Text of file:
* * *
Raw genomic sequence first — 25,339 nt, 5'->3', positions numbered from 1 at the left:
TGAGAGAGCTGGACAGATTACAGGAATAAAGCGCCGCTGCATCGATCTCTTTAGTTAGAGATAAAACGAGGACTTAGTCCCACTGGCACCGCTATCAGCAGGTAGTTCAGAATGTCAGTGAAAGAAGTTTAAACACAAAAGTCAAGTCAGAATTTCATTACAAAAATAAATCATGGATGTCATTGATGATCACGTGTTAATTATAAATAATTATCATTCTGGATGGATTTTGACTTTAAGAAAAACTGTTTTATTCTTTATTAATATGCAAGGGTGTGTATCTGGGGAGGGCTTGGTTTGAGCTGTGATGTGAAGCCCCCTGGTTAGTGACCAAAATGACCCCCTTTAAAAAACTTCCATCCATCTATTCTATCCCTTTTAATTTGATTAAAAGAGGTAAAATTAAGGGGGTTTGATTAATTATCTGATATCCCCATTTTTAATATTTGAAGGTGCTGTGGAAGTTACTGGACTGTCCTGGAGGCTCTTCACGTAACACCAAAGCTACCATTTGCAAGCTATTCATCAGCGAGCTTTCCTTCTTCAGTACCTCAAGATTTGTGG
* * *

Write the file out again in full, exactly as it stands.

Raw genomic sequence first — 25,339 nt, 5'->3', positions numbered from 1 at the left:
TGAGAGAGCTGGACAGATTACAGGAATAAAGCGCCGCTGCATCGATCTCTTTAGTTAGAGATAAAACGAGGACTTAGTCCCACTGGCACCGCTATCAGCAGGTAGTTCAGAATGTCAGTGAAAGAAGTTTAAACACAAAAGTCAAGTCAGAATTTCATTACAAAAATAAATCATGGATGTCATTGATGATCACGTGTTAATTATAAATAATTATCATTCTGGATGGATTTTGACTTTAAGAAAAACTGTTTTATTCTTTATTAATATGCAAGGGTGTGTATCTGGGGAGGGCTTGGTTTGAGCTGTGATGTGAAGCCCCCTGGTTAGTGACCAAAATGACCCCCTTTAAAAAACTTCCATCCATCTATTCTATCCCTTTTAATTTGATTAAAAGAGGTAAAATTAAGGGGGTTTGATTAATTATCTGATATCCCCATTTTTAATATTTGAAGGTGCTGTGGAAGTTACTGGACTGTCCTGGAGGCTCTTCACGTAACACCAAAGCTACCATTTGCAAGCTATTCATCAGCGAGCTTTCCTTCTTCAGTACCTCAAGATTTGTGG